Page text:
In Russia, they display their wealth openly. One of Russia’s most famous cyber criminals, for example, reputedly spent over half a million dollars on an ostentatious wedding in Moscow.

Anyone applying to join a forum can expect to undergo vetting to ensure they are a genuine cyber criminal rather than law enforcement or a security researcher. Membership fees range from £50 to several thousand.

The forums have systems of rules and arbitrators who can issue verdicts when parties are in dispute over payments.

Visitors can expect to find a complete “kill chain” of hacking services.

Initial access brokers

The chain starts with initial access brokers. They sell credentials to access companies’ IT systems, through VPNs or commercial remote access tools, such as AnyDesk, for relatively small sums.

Check Point, for example, identified one broker selling access credentials for an anonymous Japanese company that used AnyDesk remote access tools for $3,000.

Such advertisements do not name the target companies to protect their identities from security researchers and undercover police. But they do indicate the target’s revenues – an important metric for ransomware attackers that know they can secure higher ransoms from richer companies.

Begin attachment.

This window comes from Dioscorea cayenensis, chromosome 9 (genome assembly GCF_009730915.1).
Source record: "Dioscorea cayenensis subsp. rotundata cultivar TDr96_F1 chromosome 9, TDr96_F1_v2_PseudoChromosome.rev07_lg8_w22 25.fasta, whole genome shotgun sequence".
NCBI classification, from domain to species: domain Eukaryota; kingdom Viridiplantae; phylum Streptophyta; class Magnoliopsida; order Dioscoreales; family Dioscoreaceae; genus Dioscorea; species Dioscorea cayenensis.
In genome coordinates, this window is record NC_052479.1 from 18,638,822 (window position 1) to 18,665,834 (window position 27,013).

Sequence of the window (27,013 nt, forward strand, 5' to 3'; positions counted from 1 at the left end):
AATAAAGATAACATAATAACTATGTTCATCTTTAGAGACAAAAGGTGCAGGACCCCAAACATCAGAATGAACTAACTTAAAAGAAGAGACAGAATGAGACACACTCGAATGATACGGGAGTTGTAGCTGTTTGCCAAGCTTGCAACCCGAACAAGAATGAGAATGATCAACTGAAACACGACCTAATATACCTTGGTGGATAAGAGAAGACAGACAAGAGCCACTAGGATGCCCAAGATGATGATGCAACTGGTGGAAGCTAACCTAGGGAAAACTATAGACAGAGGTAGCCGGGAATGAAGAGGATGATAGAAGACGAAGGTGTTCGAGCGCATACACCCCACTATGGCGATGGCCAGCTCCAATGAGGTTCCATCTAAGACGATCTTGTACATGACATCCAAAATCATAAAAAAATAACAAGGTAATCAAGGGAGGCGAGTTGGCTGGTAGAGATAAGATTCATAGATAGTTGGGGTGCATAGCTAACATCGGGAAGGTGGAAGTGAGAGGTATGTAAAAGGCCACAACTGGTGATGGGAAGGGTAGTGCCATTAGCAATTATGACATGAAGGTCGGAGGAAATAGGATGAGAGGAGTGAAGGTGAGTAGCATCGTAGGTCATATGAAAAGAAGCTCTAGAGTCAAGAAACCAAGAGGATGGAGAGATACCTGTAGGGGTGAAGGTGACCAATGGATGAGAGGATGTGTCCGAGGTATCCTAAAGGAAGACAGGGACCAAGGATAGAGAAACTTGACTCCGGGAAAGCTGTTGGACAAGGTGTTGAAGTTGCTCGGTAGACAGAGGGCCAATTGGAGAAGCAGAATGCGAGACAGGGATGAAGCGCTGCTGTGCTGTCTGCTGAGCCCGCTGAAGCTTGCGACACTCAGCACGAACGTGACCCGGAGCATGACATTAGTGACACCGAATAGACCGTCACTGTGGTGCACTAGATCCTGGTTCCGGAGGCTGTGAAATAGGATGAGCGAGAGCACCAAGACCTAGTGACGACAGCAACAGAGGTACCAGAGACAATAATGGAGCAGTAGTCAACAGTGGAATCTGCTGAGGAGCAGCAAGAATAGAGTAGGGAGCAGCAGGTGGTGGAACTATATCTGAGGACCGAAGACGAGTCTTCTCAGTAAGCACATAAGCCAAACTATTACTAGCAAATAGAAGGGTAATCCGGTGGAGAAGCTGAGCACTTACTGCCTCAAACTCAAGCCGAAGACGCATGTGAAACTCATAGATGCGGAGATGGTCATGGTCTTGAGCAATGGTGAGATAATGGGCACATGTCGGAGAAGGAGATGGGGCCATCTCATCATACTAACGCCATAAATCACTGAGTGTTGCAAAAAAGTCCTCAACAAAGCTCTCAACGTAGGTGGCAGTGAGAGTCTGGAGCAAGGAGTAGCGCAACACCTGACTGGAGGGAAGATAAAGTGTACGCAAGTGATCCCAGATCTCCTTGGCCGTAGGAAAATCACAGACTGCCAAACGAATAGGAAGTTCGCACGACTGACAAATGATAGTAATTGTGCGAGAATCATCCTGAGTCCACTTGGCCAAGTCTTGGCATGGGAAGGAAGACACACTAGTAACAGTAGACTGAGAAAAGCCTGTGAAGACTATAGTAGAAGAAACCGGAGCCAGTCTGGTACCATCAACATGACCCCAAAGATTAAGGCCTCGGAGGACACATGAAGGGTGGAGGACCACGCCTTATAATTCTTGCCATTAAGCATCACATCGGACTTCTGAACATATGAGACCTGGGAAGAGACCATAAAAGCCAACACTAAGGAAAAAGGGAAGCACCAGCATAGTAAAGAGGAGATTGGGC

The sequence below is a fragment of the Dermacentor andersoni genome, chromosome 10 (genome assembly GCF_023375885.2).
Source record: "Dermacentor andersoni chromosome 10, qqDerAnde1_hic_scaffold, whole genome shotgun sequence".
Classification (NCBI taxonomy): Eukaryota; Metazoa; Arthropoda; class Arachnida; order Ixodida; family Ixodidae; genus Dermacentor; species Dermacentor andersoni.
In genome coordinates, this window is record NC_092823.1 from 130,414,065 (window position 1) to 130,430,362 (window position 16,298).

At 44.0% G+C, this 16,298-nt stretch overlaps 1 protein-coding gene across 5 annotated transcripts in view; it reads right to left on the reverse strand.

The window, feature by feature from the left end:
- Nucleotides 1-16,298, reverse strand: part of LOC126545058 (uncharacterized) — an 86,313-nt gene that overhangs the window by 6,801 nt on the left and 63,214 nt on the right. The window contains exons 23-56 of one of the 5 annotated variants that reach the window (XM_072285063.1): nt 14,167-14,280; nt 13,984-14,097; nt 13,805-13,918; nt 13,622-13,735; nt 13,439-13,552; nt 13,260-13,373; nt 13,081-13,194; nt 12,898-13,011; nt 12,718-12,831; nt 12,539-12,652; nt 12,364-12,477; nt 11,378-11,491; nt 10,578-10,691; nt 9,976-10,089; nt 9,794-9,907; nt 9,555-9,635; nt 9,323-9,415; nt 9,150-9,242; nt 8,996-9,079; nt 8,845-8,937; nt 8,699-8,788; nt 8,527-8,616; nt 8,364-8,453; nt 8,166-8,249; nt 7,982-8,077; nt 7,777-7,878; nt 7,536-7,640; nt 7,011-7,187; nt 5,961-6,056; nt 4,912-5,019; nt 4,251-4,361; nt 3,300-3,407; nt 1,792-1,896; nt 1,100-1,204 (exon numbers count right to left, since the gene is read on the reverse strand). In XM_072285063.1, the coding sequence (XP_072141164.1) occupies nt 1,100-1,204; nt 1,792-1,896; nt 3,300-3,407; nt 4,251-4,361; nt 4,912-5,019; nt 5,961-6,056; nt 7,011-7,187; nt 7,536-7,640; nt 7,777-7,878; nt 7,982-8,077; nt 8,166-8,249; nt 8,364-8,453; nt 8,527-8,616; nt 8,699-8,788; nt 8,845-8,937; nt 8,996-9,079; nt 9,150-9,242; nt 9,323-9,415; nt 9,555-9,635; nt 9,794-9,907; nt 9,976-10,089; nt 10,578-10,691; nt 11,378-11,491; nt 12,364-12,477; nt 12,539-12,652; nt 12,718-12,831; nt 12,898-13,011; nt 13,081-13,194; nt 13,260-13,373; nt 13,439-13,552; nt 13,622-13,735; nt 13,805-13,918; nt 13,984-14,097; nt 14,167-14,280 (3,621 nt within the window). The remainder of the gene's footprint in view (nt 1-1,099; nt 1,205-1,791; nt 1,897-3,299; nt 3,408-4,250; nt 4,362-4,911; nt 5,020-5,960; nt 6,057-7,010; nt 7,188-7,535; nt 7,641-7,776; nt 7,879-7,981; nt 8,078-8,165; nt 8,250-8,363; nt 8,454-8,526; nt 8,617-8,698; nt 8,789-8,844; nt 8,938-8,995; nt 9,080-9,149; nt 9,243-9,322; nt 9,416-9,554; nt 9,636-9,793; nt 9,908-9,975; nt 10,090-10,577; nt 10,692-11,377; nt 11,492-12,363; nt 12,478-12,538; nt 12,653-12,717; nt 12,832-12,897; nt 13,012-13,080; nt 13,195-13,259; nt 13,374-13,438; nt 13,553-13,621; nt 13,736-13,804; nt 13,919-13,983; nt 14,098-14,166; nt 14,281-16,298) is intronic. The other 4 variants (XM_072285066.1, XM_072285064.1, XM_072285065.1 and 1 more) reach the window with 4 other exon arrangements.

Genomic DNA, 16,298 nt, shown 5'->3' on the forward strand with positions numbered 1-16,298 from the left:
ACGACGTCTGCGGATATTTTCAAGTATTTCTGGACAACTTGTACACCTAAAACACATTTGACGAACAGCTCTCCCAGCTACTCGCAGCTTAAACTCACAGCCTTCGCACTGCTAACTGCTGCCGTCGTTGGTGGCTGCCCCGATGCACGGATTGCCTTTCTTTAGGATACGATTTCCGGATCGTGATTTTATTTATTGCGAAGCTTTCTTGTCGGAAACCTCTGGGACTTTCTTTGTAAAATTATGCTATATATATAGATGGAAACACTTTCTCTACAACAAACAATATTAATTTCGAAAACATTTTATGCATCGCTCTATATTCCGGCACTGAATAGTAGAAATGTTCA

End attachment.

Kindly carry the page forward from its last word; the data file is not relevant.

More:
“They evaluate the value of specific access based on the revenue of the company and how much they can extort the company. The bigger the company or the wealthier the industry, the more they can extort,” said Shykevich.

Spam and zero days

Services on offer include spam servers that distribute spam emails for a fee. Many are turning to AI to craft emails that will not be detected by Spam filters and are seeing success rates of 70%.

Some criminals specialise in developing exploits from newly discovered zero-day vulnerabilities within a few days of their publication – much more quickly than companies can patch.